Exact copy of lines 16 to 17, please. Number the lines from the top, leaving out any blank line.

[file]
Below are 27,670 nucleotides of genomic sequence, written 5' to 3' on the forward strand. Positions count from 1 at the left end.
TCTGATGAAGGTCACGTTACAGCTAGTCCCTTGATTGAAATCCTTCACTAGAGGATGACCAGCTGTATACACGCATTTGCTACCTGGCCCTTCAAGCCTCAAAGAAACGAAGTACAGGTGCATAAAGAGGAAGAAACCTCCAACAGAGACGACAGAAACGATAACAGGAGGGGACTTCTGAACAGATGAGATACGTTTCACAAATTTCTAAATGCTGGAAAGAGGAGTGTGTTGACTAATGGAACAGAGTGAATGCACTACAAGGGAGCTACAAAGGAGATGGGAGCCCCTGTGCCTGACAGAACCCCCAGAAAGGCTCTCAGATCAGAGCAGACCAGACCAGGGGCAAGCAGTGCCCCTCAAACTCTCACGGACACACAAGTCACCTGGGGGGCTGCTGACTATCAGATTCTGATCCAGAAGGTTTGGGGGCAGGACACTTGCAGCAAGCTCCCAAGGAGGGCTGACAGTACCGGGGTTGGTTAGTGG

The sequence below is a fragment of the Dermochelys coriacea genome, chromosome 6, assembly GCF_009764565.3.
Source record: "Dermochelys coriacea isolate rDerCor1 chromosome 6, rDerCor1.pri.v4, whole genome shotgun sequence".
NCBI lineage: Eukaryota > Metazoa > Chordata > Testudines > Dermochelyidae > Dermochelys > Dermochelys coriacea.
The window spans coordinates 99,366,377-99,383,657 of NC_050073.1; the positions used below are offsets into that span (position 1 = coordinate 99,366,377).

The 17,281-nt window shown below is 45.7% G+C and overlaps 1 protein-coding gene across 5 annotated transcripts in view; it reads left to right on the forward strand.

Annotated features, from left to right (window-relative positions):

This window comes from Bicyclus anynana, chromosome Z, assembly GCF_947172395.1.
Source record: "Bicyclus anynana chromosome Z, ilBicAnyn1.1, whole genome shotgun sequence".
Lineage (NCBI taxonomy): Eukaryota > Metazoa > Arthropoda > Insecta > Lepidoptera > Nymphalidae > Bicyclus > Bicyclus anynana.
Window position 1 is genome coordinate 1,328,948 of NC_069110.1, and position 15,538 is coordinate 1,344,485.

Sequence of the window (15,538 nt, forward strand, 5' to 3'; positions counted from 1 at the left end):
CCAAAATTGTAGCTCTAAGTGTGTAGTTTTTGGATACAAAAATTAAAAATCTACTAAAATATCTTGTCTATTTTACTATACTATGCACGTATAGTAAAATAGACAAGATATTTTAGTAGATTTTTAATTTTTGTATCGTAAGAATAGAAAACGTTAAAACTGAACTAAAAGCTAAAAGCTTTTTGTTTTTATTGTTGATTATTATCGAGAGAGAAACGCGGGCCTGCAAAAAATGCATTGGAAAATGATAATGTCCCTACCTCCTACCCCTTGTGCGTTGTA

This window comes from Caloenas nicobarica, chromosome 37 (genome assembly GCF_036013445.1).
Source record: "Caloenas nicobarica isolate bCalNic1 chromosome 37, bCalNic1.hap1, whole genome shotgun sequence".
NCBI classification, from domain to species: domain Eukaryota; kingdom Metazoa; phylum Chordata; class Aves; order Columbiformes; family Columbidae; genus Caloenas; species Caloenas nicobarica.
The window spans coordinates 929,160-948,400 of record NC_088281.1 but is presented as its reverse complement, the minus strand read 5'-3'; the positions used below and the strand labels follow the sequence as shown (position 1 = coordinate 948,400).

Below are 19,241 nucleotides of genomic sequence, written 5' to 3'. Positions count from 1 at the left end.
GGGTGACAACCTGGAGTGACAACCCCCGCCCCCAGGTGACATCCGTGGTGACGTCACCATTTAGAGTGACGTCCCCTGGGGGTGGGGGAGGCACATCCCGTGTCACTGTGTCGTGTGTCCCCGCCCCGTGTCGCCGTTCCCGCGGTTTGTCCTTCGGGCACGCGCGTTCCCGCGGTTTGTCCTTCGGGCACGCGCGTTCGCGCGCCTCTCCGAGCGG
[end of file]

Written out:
Source record: "Caloenas nicobarica isolate bCalNic1 chromosome 37, bCalNic1.hap1, whole genome shotgun sequence".
NCBI classification, from domain to species: domain Eukaryota; kingdom Metazoa; phylum Chordata; class Aves; order Columbiformes; family Columbidae; genus Caloenas; species Caloenas nicobarica.